REACH & CLP Technology & patents ABC Play Talk ABOUT
EcoMole Blog
2 April 2015
Viktor E. Frankl: Man's Search for Meaning
Miloslav NicView Miloslav Nic's profile on LinkedIn

In my yesterday's post, EcoMole reader's corner, I have published a list of books which started with a masterpiece from Viktor Frankl and I have decided to start with this book irregular series of books' recommendations as well.

Viktor Frankl is the founder of logotherapy, a psychotherapeutic method based on the belief that "striving to find a meaning in one's life is the primary and most powerful force in humans". I do not consider myself to be in any need for a psychiatrist, although I am not sure that my students share this opinion :). But I read his scientific publications and decided to act on many recommendations and purchased his famous book.

The book's story is a very powerful one. "Man's Search for Meaning" narrates just a short fragment from 92 years of Frankl's prolific life, but a fragment he had only 1:28 chance to survive. He was Number 119104, a Jew digging and laying tracks for railway lines in Nazi concentration camps.

His descriptions of camps' conditions betray a scientific mind and his objective approach results in a very powerful prose:

  • "Those who have never seen anything similar cannot possibly imagine the dance of joy performed in the carriage by the prisoners when they saw that our transport was not crossing the bridge and was instead heading only for Dachau."

Everybody should listen to his feelings about human dignity:

  • "a blow which does not even find its mark can, under certain circumstances, hurt more than one that finds its mark."
  • "The most painful part of beatings is the insult which they imply."

and to his gospel of hope:

  • "Sensitive people who were used to a rich intellectual life may have suffered much pain (they were often of a delicate constitution), but the damage to their inner selves was less. They were able to retreat from their terrible surroundings to a life of inner riches and spiritual freedom. Only in this way can one explain the apparent paradox that some prisoners of a less hardy make-up often seemed to survive camp life better than did those of a robust nature."

The book contains a strove of other deep ideas to ponder about, so there is just a short and rather haphazard selection:

  • "Every age has its own collective neurosis, and every age needs its own psychotherapy to cope with it. The existential vacuum which is the mass neurosis of the present time can be described as a private and personal form of nihilism; for nihilism can be defined as the contention that being has no meaning."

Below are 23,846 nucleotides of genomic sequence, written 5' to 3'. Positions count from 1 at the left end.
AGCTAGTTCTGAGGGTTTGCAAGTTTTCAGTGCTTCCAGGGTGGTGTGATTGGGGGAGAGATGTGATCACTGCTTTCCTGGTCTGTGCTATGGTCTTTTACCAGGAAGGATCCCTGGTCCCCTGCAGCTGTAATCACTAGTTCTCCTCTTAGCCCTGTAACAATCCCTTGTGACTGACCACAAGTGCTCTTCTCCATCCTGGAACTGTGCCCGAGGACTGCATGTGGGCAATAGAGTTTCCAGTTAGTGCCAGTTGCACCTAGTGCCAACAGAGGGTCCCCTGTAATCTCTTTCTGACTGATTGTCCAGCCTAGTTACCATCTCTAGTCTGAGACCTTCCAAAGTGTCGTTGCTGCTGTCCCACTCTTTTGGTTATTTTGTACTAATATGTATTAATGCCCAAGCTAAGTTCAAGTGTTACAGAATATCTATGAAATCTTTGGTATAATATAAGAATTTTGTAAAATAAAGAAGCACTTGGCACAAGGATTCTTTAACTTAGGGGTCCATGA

• "To suffer unnecessarily is masochistic rather than heroic."
  • "Freedom, however, is not the last word. Freedom is only part of the story and half of the truth. Freedom is but the negative aspect of the whole phenomenon whose positive aspect is responsibleness. In fact, freedom is in danger of degenerating into mere arbitrariness unless it is lived in terms of responsibleness. That is why I recommend that the Statue of Liberty on the East Coast be supplemented by a Statue of Responsibility on the West Coast."
  • "An incurably psychotic individual may lose his usefulness but yet retain the dignity of a human being. This is my psychiatric credo."
  • "today's society is characterized by achievement orientation, and consequently it adores people who are successful and happy and, in particular, it adores the young. It virtually ignores the value of all those who are otherwise, and in so doing blurs the decisive difference between being valuable in the sense of dignity and being valuable in the sense of usefulness."
  • "As for the concept of collective guilt, I personally think that it is totally unjustified to hold one person responsible for the behavior of another person or a collective of persons. "

I will finish with a quotation I have problems to read aloud:

  • "that same day someone had a twenty-fourth birthday. That someone lay in another part of the Auschwitz camp, possibly only a few hundred or a thousand yards away, and yet completely out of reach. That someone was my wife."

Please, read the book and remember its last words:

  • "Since Auschwitz we know what man is capable of. And since Hiroshima we know what is at stake."